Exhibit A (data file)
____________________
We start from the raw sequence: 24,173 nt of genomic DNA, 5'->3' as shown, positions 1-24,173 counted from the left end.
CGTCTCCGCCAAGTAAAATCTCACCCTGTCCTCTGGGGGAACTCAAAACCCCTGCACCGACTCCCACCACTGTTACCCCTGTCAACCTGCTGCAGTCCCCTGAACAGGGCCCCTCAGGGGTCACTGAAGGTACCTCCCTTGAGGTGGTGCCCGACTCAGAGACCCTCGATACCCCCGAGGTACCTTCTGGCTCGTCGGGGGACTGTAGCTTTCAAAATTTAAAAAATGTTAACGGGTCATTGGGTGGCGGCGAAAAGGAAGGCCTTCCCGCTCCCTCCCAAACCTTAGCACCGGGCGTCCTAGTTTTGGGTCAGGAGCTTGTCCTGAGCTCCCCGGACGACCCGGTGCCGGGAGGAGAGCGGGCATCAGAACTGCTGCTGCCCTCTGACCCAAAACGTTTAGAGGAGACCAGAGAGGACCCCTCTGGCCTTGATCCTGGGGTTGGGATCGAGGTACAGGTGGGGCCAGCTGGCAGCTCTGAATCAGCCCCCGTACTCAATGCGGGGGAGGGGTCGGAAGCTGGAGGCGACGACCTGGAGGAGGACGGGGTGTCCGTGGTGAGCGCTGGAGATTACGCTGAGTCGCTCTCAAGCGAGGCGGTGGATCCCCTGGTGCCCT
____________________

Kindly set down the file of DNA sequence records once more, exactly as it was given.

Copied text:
We start from the raw sequence: 24,173 nt of genomic DNA, 5'->3' as shown, positions 1-24,173 counted from the left end.
CGTCTCCGCCAAGTAAAATCTCACCCTGTCCTCTGGGGGAACTCAAAACCCCTGCACCGACTCCCACCACTGTTACCCCTGTCAACCTGCTGCAGTCCCCTGAACAGGGCCCCTCAGGGGTCACTGAAGGTACCTCCCTTGAGGTGGTGCCCGACTCAGAGACCCTCGATACCCCCGAGGTACCTTCTGGCTCGTCGGGGGACTGTAGCTTTCAAAATTTAAAAAATGTTAACGGGTCATTGGGTGGCGGCGAAAAGGAAGGCCTTCCCGCTCCCTCCCAAACCTTAGCACCGGGCGTCCTAGTTTTGGGTCAGGAGCTTGTCCTGAGCTCCCCGGACGACCCGGTGCCGGGAGGAGAGCGGGCATCAGAACTGCTGCTGCCCTCTGACCCAAAACGTTTAGAGGAGACCAGAGAGGACCCCTCTGGCCTTGATCCTGGGGTTGGGATCGAGGTACAGGTGGGGCCAGCTGGCAGCTCTGAATCAGCCCCCGTACTCAATGCGGGGGAGGGGTCGGAAGCTGGAGGCGACGACCTGGAGGAGGACGGGGTGTCCGTGGTGAGCGCTGGAGATTACGCTGAGTCGCTCTCAAGCGAGGCGGTGGATCCCCTGGTGCCCT